Boundless Immigration News Weekly Recap: Nov. 12, 2021


Nov 12, 2021


An American flag

Budget Reconciliation Vote Delayed, House in Recess until November 15

After passing the infrastructure bill on Friday, November 5 and delaying the budget reconciliation bill vote until sometime before Thanksgiving, the House is now in recess until November 15. In a statement, centrist lawmakers who demanded the budget bill delay as they wait for a CBO score committed to voting on the legislation “in no event later than the week of November 15th.”

Covid Travel Ban Ends as Borders Reopen to International Visitors

Monday saw the end of a pandemic-related travel ban that closed the United States to international travelers from 33 countries for more than 18 months. Under the new policy, most visitors from Brazil, China, India, Europe, and South Africa can come to the U.S. as long as they show proof of vaccination and a negative Covid-19 test. The Canadian and Mexican land borders were also reopened to nonessential travel.

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Major Settlement Changes How USCIS Decides Work Permits for Nonimmigrant Spouses

USCIS reached a settlement in a class-action lawsuit on Wednesday that will allow the spouses of L-1 visa holders to receive employment authorization as a feature of their status, without having to apply for a separate employment authorization document (EAD). The government will also automatically extend the work permits of certain H-4 spouses of H-1B visa holders whose EADs expire before their status, and file their renewal EAD applications before their current EADs expire.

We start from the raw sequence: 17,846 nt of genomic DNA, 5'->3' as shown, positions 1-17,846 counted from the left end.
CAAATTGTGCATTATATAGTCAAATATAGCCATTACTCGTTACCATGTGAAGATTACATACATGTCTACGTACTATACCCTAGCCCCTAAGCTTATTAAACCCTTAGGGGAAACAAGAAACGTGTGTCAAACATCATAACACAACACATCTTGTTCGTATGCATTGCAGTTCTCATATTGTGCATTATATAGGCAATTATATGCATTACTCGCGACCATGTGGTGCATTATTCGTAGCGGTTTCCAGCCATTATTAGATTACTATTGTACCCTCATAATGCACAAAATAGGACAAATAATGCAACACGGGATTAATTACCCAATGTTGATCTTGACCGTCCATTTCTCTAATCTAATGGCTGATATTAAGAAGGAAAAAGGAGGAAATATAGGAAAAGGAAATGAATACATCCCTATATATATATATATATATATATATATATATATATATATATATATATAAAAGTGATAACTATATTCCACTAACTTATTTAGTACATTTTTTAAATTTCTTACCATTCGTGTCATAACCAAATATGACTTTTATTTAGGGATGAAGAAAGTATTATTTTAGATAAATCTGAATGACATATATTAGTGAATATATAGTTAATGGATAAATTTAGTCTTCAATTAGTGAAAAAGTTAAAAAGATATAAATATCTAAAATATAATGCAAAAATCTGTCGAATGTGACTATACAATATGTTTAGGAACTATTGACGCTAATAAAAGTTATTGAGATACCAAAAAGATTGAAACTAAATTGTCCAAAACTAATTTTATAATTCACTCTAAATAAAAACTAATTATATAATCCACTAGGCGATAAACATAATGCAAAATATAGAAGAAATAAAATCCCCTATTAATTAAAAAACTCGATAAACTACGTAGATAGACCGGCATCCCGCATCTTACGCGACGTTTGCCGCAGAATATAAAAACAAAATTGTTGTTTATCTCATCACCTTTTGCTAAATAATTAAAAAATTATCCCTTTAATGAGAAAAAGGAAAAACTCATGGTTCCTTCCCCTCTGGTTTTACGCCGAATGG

Biden Says Families Separated at the Border Under Trump Deserve Compensation for ‘Outrageous’ Immigration Policy

President Biden said he strongly backed the idea of compensating parents and children who were separated as part of former President Trump’s “zero tolerance” policy, saying these families deserve payment for the previous administration’s “outrageous behavior.” Negotiations are ongoing, but the settlement payments could be as much as $450,000 per person, though the amount would vary based on individual factors.

Biden Administration Waives Work Permit and Green Card Application Fees for Afghan Evacuees

The Department of Homeland Security (DHS) announced on Monday that it will waive application fees for work permits and green cards for tens of thousands of Afghans who were evacuated to the United States this summer. Government fees currently total $495 and $1,225 for work permit and green card applications, respectively – a steep cost for newly arrived Afghan evacuees and their families.

U.S. Naturalizations Increase By Nearly 200k as Agency’s Promotion Efforts Pay Off

Around 808,000 permanent residents became U.S. citizens in fiscal year 2021 compared to 625,400 in fiscal year 2020 following an all-out effort by U.S. Citizenship and Immigration Services (USCIS) to promote and encourage eligible immigrants to apply for citizenship. The COVID-19 pandemic caused USCIS to stop naturalization interviews and oath ceremonies, forcing tens of thousands of eligible immigrants to wait to become citizens.


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